University of Oxford scientists, in a study with Cancer Research, have recently published a paper which suggests that certain types of the Human Papilloma Virus (HPV) not only significantly increase the risk of oropharyngeal cancer, but may also account for a third of the throat cancer cases.

The findings, published in the Journal of Clinical Oncology, detail the analysis and comparison of blood samples of 938 people with cancers of the head, neck, oesophagus and oropharynx, with 1,599 people without cancer.

Over a third of those with oropharyngeal cancers presented with the antibodies to a protein called E6, from HPV16, which is one of the major HPV proteins which cause cancer. These antibodies showed up in the patient’s blood even if the sample was taken over 10 years prior to cancer being diagnosed. Antibodies showed up in less than 1% of the blood samples for those without cancer.

When the E6 protein is present in human cells, it disables the p53 protein – the ‘guardian of the genome’ which protects cells from cancer development and DNA damage – which can lead to cancer. Antibodies produced to combat the E6 protein would suggest a previous attack on the p53 protein. An estimated 7% of non-smoking women and 23% of non-smoking men who have undergone this process, and have E6 antibodies present, will develop oropharyngeal cancer over the decade.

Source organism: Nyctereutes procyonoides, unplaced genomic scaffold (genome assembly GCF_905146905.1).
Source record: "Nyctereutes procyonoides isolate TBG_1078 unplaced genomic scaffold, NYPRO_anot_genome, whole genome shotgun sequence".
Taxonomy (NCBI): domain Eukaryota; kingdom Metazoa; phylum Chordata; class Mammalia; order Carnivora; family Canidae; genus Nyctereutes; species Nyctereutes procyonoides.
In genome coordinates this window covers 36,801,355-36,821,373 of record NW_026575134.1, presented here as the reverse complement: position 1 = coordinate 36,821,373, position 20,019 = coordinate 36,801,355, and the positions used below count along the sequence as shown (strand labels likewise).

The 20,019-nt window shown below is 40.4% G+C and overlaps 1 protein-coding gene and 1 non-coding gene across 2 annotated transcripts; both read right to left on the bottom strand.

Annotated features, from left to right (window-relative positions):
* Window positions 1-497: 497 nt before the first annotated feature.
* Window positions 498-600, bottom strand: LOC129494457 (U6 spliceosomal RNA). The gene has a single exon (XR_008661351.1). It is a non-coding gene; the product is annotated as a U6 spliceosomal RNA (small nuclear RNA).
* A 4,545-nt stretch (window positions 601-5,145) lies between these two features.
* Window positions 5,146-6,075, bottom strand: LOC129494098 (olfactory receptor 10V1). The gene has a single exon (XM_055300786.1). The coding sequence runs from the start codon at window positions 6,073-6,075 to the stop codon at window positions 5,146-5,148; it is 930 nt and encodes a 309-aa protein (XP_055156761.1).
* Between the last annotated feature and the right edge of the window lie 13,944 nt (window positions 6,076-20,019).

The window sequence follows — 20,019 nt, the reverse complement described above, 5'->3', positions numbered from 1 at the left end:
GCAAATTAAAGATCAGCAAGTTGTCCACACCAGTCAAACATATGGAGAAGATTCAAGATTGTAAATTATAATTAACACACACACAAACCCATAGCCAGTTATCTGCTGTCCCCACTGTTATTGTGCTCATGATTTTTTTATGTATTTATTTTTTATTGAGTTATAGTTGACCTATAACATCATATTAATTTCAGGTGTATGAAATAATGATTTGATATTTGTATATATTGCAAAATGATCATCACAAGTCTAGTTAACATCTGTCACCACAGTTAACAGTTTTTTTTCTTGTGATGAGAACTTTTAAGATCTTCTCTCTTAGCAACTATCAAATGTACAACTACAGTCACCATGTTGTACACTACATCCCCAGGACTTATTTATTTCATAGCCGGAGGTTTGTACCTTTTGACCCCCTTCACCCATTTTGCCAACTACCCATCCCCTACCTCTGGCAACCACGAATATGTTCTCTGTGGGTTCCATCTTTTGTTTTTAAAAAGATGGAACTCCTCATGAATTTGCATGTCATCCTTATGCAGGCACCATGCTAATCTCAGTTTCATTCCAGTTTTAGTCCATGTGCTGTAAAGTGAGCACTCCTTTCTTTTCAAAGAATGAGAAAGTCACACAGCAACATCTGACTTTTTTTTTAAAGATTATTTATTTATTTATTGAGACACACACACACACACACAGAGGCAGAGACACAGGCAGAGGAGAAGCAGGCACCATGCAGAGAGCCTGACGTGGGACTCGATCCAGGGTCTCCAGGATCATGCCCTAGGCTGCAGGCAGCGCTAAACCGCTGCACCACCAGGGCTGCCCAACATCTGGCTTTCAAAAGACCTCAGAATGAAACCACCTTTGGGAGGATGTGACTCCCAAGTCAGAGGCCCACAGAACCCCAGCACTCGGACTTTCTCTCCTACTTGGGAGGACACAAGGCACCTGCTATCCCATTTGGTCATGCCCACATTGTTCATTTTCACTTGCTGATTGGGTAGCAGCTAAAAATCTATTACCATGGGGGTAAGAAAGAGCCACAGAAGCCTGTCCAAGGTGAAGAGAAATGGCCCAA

There is some good news; diagnoses of oropharyngeal cancers which are linked to the HPV infection had a better prognosis and survival rate than those cancers not linked to HPV; 84% of those with the E6 protein antibodies in their blood survived the five year mark after diagnosis, whereas this dropped to 58% for those without the antibodies.

Early detection is your greatest chance of beating HPV. If you are worried that you may have an HPV infection, Better2Know can help you to get tested with results back just five days from when your sample is received in the laboratory.

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